University of Coimbra (PORTUGAL)
About this paper:
Appears in: ICERI2012 Proceedings
Publication year: 2012
Pages: 2482-2488
ISBN: 978-84-616-0763-1
ISSN: 2340-1095
Conference name: 5th International Conference of Education, Research and Innovation
Dates: 19-21 November, 2012
Location: Madrid, Spain
The objective of a group is to take advantage of different abilities, backgrounds, and interests (Tjosvold, 1986). Yet, building a group takes time and effort, requires interaction, motivation towards a shared goal, adaptation, and balance of individual needs and styles (Hanson & Lubin, 1988; Salas, 1969). A group has to deal with social-emotional issues and maturity changes. Darwin claimed that it is not the strongest, nor the most intelligent, of the species that survives, but the one that is the most adaptable to change (Megginson, 1963). Conflicts and change are part of the development process of a group and are inevitable. These conflicts and changes can include negative socio-emotional reactions such as tension, antagonism, and diminishing productivity, but they also have positive aspects as they help purge and reinvent the group.
What if, besides performance, other things are valued, such as the adaptability to other work conditions, the ability to surpass stormy moments frequently, and the easiness to work with other persons or change groups frequently? These are skills that are valued in professional contexts, so we would expect schools to be preparing students not only on how to work as a group, and overcome stormy moments, but also to deal with disruption, work with different leadership styles and group dynamics, and estrange the group even when it means leaving a comfort zone or leaving friends behind.
Our study departures from the idea that sometimes the disruption of a group can be good and desirable. With that in mind, our aim was to understand the impact of a pedagogical strategy to provoke the disruption of workgroups and the re-creation of new ones. With that purpose in mind, we have draw three research questions:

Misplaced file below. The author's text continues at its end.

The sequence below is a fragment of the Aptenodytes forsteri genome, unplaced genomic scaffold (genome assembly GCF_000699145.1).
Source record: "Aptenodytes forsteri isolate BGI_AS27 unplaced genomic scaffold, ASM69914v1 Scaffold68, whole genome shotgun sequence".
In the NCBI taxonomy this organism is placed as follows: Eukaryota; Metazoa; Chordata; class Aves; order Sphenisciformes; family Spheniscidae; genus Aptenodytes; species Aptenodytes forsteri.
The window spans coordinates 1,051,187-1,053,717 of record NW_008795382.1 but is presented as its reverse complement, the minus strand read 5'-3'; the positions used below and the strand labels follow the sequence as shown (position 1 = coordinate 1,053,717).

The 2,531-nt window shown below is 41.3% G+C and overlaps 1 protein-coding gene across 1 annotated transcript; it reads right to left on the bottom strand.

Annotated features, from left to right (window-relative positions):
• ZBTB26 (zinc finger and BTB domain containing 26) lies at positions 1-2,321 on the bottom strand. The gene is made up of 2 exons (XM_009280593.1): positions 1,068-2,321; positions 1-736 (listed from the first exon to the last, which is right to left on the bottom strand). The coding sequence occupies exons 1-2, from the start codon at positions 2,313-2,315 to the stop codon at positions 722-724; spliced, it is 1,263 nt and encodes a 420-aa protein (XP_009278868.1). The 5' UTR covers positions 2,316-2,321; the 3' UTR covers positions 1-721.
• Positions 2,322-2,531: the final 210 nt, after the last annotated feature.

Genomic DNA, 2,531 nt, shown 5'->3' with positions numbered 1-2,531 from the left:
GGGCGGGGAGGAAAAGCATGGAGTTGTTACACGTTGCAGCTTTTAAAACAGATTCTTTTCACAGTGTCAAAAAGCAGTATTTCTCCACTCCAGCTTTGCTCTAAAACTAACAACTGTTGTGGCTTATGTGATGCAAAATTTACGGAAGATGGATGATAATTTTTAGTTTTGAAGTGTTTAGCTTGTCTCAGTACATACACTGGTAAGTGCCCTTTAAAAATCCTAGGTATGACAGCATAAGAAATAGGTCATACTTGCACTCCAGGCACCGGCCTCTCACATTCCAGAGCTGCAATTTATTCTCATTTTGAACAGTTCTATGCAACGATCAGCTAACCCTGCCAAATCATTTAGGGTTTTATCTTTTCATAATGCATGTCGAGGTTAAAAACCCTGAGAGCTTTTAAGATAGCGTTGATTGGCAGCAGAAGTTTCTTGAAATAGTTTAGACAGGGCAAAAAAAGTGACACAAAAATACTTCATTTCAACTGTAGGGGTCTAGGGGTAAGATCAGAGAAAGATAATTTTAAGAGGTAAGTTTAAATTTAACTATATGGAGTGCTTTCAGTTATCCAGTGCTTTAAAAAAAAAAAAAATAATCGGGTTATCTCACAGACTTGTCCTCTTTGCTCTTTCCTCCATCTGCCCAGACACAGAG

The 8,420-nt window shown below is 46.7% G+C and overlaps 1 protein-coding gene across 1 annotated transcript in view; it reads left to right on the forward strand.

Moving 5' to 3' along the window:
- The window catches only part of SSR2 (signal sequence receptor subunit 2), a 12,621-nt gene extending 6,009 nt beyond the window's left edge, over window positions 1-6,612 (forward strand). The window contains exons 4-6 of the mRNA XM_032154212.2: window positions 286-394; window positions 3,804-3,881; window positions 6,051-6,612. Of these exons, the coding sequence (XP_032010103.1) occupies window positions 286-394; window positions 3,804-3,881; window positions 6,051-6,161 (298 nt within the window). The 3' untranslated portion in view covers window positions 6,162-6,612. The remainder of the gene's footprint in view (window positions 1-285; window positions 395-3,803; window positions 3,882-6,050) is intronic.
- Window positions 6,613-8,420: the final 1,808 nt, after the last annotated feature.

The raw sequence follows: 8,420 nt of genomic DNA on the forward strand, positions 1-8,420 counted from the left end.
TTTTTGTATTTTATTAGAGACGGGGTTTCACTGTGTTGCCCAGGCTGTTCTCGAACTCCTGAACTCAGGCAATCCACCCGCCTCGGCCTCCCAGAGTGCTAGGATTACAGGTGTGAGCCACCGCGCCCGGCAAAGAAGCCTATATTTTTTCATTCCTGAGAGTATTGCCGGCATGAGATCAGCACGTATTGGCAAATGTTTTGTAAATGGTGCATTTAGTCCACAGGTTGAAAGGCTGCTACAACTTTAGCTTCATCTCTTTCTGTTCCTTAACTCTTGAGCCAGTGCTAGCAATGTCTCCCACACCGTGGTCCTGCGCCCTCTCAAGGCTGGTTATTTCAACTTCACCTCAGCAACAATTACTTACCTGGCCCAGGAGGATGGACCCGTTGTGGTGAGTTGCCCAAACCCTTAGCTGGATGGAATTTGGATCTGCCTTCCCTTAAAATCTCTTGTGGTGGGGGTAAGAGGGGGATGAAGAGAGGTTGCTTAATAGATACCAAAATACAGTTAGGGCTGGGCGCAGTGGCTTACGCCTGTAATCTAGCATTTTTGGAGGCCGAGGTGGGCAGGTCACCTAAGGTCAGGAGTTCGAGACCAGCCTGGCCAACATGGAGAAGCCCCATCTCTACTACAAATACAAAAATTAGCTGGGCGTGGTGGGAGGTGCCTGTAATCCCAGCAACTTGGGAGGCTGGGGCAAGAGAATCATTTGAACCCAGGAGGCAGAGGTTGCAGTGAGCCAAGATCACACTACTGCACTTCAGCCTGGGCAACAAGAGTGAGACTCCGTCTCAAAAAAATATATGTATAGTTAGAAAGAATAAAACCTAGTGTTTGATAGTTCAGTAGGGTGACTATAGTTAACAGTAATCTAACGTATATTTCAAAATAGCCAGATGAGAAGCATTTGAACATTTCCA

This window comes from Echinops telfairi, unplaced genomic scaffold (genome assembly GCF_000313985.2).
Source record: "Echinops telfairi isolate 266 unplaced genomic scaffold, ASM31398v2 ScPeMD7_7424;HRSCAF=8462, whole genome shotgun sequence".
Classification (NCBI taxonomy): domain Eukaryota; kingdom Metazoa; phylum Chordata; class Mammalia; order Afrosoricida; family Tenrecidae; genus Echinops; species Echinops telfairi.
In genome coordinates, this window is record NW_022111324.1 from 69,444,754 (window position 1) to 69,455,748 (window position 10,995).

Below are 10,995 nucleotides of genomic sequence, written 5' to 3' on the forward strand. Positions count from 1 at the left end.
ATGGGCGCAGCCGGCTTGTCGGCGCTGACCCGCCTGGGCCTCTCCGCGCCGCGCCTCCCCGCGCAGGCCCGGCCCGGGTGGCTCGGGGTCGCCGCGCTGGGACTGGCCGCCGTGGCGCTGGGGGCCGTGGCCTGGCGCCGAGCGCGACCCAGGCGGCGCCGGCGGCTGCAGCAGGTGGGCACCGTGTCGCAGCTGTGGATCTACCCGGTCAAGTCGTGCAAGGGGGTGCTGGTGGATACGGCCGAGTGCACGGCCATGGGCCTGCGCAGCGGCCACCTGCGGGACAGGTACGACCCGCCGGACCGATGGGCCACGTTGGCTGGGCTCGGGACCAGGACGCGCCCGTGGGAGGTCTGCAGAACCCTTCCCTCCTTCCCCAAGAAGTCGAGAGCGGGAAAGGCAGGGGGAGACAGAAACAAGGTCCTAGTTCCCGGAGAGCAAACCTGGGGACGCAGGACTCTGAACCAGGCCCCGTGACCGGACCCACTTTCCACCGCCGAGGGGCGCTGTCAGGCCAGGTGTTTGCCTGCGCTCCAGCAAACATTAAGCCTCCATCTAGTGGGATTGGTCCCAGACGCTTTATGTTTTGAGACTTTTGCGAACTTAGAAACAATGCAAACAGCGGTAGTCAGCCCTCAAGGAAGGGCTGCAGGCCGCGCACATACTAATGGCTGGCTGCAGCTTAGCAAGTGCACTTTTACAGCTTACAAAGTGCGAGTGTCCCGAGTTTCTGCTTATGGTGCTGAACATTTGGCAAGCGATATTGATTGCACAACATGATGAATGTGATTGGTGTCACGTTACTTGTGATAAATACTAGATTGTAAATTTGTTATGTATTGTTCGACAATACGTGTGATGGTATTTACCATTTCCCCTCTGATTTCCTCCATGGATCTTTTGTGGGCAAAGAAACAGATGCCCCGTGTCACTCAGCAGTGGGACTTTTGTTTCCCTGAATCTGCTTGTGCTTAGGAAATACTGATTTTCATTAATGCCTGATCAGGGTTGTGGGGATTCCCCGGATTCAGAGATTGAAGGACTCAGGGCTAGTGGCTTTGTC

- Do workgroups tend to stabilize in terms of its members even if they do not working properly?
- Can nonsense games provoke group changes as well as pedagogically sound techniques can?
- Do the individuals appreciate being exposed to different colleagues and leadership styles, even if they had intended to keep working with their initial group?

We surveyed 315 trainees of b-learning courses of a training company with over 60.000 clients from 29 countries.
Our study shows that physical proximity and social relations are major determinants of the constitution of a group and that groups tend to keep unchanged even if there are signs of conflicts and even if some participants would prefer to change groups. Our study has also showed that a nonsense game and a serious game intended to have participants leave their groups and re-aggregate by common working interests, were effective tools in generating group disruptions. Both these strategies have provoked group changes and increased satisfaction without provoking conflicts or a sense of imposed change.
The results of our study suggest that a succession of disruptions can be used to deal with workgroup problems and promote adaptation to change.

Hanson, P. G., & Lubin, B. (1988). Team building as group development. In W. B. Reddy & K. Jamison (Eds.), Team building: blueprints for productivity and satisfaction (pp. 76-78). Alexandria, VA: NIABS.
Megginson, L. C. (1963). Lessons from Europe for American business. Southwestern Social Science Quarterly, 44(1), 3-13.
Salas, E. (1969). Team training and performance. Science Agenda, 6 (1), 9-11.
Tjosvold, D. (1986). Working together to get things done. Massachusetts: Lexington Books.
b-learning, disruption, groups, innovation.